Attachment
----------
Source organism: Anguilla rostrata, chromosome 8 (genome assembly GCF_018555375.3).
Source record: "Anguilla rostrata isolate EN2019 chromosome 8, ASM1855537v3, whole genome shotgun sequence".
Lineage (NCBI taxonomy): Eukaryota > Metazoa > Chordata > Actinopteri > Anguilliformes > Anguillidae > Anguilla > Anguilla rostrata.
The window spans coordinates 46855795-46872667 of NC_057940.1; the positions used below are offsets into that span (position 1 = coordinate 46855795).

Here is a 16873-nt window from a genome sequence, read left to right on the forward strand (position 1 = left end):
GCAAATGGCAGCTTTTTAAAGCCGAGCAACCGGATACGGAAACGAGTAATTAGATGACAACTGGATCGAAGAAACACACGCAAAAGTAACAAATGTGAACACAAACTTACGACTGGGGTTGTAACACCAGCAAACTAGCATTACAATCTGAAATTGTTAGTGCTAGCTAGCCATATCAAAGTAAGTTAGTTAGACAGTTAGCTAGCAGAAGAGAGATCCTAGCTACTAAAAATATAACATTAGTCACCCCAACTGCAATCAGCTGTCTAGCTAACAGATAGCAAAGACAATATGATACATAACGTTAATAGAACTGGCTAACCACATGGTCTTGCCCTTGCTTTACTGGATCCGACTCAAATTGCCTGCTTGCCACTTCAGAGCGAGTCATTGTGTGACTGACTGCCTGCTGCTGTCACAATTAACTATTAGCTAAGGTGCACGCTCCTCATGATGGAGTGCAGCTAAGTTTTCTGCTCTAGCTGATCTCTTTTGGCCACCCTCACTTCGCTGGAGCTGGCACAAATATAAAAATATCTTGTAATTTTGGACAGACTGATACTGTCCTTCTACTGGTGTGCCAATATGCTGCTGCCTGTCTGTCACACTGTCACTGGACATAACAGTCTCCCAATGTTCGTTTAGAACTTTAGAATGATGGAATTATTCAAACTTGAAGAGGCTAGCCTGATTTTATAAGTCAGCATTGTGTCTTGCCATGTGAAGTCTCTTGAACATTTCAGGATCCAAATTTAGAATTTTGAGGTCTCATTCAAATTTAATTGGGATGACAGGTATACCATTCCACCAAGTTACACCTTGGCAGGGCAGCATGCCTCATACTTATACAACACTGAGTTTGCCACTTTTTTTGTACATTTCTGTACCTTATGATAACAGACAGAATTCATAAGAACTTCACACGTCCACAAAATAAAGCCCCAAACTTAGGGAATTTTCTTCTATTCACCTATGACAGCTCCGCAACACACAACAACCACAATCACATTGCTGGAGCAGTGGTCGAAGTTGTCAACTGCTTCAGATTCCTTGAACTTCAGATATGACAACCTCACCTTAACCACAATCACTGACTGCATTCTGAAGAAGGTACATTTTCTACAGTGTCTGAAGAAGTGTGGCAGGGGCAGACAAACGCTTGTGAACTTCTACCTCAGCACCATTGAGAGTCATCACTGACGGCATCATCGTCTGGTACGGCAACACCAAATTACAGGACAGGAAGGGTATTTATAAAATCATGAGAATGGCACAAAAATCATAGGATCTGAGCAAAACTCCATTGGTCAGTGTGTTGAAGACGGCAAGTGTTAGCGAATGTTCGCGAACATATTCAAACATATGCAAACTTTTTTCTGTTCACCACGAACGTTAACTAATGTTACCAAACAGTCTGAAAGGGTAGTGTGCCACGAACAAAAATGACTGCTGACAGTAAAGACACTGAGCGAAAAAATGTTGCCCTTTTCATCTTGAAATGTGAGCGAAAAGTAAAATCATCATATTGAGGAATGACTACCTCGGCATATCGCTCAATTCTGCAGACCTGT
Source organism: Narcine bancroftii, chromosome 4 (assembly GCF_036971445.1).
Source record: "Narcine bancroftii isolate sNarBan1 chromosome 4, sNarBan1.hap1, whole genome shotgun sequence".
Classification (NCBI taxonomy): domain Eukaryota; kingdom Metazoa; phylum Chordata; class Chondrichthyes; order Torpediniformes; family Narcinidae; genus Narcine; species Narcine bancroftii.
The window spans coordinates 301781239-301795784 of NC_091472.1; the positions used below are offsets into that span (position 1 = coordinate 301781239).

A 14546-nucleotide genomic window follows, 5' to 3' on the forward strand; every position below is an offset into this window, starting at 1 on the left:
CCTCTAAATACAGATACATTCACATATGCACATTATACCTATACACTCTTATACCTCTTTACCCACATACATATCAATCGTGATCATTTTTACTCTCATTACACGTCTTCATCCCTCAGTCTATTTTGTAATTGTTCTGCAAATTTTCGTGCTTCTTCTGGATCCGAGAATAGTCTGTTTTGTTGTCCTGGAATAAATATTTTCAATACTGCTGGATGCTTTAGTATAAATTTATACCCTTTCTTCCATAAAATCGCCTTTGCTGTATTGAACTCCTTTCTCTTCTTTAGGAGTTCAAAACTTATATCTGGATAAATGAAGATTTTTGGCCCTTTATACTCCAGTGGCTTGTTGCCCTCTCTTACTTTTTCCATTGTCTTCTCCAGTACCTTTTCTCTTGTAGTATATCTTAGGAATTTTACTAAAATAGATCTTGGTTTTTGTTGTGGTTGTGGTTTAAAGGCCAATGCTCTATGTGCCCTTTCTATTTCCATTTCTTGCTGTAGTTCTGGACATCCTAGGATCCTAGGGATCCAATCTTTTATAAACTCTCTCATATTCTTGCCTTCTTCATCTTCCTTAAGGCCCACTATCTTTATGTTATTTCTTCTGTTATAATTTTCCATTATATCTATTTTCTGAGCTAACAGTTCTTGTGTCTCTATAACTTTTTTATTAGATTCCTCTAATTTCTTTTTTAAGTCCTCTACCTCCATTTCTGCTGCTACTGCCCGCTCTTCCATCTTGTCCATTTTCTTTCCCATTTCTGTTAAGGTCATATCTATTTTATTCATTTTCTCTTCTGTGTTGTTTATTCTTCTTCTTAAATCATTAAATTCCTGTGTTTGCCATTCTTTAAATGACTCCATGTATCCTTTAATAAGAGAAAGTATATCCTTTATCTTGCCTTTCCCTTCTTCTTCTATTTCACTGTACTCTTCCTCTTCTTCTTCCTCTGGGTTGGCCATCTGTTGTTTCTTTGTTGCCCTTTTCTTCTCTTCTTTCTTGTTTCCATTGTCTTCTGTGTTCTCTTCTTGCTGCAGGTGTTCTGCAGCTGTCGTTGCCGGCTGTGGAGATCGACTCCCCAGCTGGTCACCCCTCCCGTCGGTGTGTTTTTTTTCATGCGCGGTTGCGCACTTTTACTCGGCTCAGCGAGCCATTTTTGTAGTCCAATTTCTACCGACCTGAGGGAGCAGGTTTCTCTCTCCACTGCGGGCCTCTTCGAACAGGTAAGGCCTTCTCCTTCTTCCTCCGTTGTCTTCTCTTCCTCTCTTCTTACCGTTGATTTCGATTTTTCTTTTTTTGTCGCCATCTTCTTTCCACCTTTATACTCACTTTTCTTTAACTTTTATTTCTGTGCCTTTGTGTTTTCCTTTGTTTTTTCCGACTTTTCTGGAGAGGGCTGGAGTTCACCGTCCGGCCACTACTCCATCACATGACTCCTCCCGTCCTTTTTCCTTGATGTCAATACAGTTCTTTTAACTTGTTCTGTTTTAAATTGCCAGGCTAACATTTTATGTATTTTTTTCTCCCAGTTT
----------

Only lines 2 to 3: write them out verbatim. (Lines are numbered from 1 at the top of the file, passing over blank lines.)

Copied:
Source record: "Anguilla rostrata isolate EN2019 chromosome 8, ASM1855537v3, whole genome shotgun sequence".
Lineage (NCBI taxonomy): Eukaryota > Metazoa > Chordata > Actinopteri > Anguilliformes > Anguillidae > Anguilla > Anguilla rostrata.